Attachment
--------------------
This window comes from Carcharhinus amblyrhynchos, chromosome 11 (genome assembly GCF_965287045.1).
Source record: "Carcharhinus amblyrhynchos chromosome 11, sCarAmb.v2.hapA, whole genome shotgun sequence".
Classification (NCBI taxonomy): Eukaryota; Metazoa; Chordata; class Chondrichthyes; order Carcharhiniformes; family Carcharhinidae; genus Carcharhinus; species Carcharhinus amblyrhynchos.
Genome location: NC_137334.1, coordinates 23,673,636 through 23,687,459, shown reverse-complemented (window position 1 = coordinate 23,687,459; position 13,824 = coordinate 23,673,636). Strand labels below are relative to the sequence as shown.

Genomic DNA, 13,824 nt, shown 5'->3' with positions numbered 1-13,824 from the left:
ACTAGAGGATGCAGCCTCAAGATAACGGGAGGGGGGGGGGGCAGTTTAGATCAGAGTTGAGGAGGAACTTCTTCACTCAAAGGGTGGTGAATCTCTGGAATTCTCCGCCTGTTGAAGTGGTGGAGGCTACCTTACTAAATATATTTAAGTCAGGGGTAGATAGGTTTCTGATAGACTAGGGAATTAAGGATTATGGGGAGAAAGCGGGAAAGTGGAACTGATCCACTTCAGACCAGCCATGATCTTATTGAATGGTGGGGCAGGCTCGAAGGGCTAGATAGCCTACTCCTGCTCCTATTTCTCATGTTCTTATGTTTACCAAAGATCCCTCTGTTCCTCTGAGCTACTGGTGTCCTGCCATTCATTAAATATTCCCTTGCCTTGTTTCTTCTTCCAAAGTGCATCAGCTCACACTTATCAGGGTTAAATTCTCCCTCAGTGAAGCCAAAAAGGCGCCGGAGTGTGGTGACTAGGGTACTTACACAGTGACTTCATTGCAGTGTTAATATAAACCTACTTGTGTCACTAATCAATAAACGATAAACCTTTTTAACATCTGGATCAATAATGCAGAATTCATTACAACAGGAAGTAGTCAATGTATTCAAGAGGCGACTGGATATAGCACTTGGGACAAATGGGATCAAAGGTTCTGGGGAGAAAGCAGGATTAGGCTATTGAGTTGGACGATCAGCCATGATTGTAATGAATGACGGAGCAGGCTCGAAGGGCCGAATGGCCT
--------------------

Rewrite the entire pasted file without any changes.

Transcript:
This window comes from Carcharhinus amblyrhynchos, chromosome 11 (genome assembly GCF_965287045.1).
Source record: "Carcharhinus amblyrhynchos chromosome 11, sCarAmb.v2.hapA, whole genome shotgun sequence".
Classification (NCBI taxonomy): Eukaryota; Metazoa; Chordata; class Chondrichthyes; order Carcharhiniformes; family Carcharhinidae; genus Carcharhinus; species Carcharhinus amblyrhynchos.
Genome location: NC_137334.1, coordinates 23,673,636 through 23,687,459, shown reverse-complemented (window position 1 = coordinate 23,687,459; position 13,824 = coordinate 23,673,636). Strand labels below are relative to the sequence as shown.

Genomic DNA, 13,824 nt, shown 5'->3' with positions numbered 1-13,824 from the left:
ACTAGAGGATGCAGCCTCAAGATAACGGGAGGGGGGGGGGGCAGTTTAGATCAGAGTTGAGGAGGAACTTCTTCACTCAAAGGGTGGTGAATCTCTGGAATTCTCCGCCTGTTGAAGTGGTGGAGGCTACCTTACTAAATATATTTAAGTCAGGGGTAGATAGGTTTCTGATAGACTAGGGAATTAAGGATTATGGGGAGAAAGCGGGAAAGTGGAACTGATCCACTTCAGACCAGCCATGATCTTATTGAATGGTGGGGCAGGCTCGAAGGGCTAGATAGCCTACTCCTGCTCCTATTTCTCATGTTCTTATGTTTACCAAAGATCCCTCTGTTCCTCTGAGCTACTGGTGTCCTGCCATTCATTAAATATTCCCTTGCCTTGTTTCTTCTTCCAAAGTGCATCAGCTCACACTTATCAGGGTTAAATTCTCCCTCAGTGAAGCCAAAAAGGCGCCGGAGTGTGGTGACTAGGGTACTTACACAGTGACTTCATTGCAGTGTTAATATAAACCTACTTGTGTCACTAATCAATAAACGATAAACCTTTTTAACATCTGGATCAATAATGCAGAATTCATTACAACAGGAAGTAGTCAATGTATTCAAGAGGCGACTGGATATAGCACTTGGGACAAATGGGATCAAAGGTTCTGGGGAGAAAGCAGGATTAGGCTATTGAGTTGGACGATCAGCCATGATTGTAATGAATGACGGAGCAGGCTCGAAGGGCCGAATGGCCT